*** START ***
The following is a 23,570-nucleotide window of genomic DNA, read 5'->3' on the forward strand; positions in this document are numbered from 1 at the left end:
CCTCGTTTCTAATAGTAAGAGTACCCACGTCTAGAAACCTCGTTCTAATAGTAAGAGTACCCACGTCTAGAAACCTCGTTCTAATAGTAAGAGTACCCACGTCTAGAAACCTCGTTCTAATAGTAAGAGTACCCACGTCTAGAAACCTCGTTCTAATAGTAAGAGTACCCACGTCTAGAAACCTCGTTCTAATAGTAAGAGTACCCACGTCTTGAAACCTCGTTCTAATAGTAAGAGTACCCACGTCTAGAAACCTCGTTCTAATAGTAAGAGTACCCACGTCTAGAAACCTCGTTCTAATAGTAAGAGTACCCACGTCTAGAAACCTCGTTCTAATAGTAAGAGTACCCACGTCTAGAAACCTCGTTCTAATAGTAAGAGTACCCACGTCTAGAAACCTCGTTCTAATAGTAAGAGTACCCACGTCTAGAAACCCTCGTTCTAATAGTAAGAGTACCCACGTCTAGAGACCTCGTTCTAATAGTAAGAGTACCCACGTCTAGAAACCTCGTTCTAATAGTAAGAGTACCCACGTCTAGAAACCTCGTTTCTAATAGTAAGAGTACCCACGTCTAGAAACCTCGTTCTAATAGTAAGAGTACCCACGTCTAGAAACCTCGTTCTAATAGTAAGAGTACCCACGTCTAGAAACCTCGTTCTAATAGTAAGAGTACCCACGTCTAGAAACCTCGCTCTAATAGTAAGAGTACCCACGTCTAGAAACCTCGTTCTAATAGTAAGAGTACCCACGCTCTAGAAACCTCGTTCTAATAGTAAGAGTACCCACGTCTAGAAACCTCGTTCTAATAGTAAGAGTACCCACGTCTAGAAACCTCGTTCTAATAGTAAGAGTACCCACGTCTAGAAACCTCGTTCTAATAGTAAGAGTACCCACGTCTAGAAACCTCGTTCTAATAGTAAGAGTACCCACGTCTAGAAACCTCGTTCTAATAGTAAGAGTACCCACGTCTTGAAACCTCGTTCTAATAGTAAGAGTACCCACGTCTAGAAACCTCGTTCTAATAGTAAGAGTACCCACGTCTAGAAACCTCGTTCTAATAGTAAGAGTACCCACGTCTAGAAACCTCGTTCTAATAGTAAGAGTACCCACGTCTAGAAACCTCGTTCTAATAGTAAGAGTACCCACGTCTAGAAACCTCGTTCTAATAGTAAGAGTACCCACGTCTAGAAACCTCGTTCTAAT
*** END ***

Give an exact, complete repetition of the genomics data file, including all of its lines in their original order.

The following is a 23,570-nucleotide window of genomic DNA, read 5'->3' on the forward strand; positions in this document are numbered from 1 at the left end:
CCTCGTTTCTAATAGTAAGAGTACCCACGTCTAGAAACCTCGTTCTAATAGTAAGAGTACCCACGTCTAGAAACCTCGTTCTAATAGTAAGAGTACCCACGTCTAGAAACCTCGTTCTAATAGTAAGAGTACCCACGTCTAGAAACCTCGTTCTAATAGTAAGAGTACCCACGTCTAGAAACCTCGTTCTAATAGTAAGAGTACCCACGTCTTGAAACCTCGTTCTAATAGTAAGAGTACCCACGTCTAGAAACCTCGTTCTAATAGTAAGAGTACCCACGTCTAGAAACCTCGTTCTAATAGTAAGAGTACCCACGTCTAGAAACCTCGTTCTAATAGTAAGAGTACCCACGTCTAGAAACCTCGTTCTAATAGTAAGAGTACCCACGTCTAGAAACCTCGTTCTAATAGTAAGAGTACCCACGTCTAGAAACCCTCGTTCTAATAGTAAGAGTACCCACGTCTAGAGACCTCGTTCTAATAGTAAGAGTACCCACGTCTAGAAACCTCGTTCTAATAGTAAGAGTACCCACGTCTAGAAACCTCGTTTCTAATAGTAAGAGTACCCACGTCTAGAAACCTCGTTCTAATAGTAAGAGTACCCACGTCTAGAAACCTCGTTCTAATAGTAAGAGTACCCACGTCTAGAAACCTCGTTCTAATAGTAAGAGTACCCACGTCTAGAAACCTCGCTCTAATAGTAAGAGTACCCACGTCTAGAAACCTCGTTCTAATAGTAAGAGTACCCACGCTCTAGAAACCTCGTTCTAATAGTAAGAGTACCCACGTCTAGAAACCTCGTTCTAATAGTAAGAGTACCCACGTCTAGAAACCTCGTTCTAATAGTAAGAGTACCCACGTCTAGAAACCTCGTTCTAATAGTAAGAGTACCCACGTCTAGAAACCTCGTTCTAATAGTAAGAGTACCCACGTCTAGAAACCTCGTTCTAATAGTAAGAGTACCCACGTCTTGAAACCTCGTTCTAATAGTAAGAGTACCCACGTCTAGAAACCTCGTTCTAATAGTAAGAGTACCCACGTCTAGAAACCTCGTTCTAATAGTAAGAGTACCCACGTCTAGAAACCTCGTTCTAATAGTAAGAGTACCCACGTCTAGAAACCTCGTTCTAATAGTAAGAGTACCCACGTCTAGAAACCTCGTTCTAATAGTAAGAGTACCCACGTCTAGAAACCTCGTTCTAAT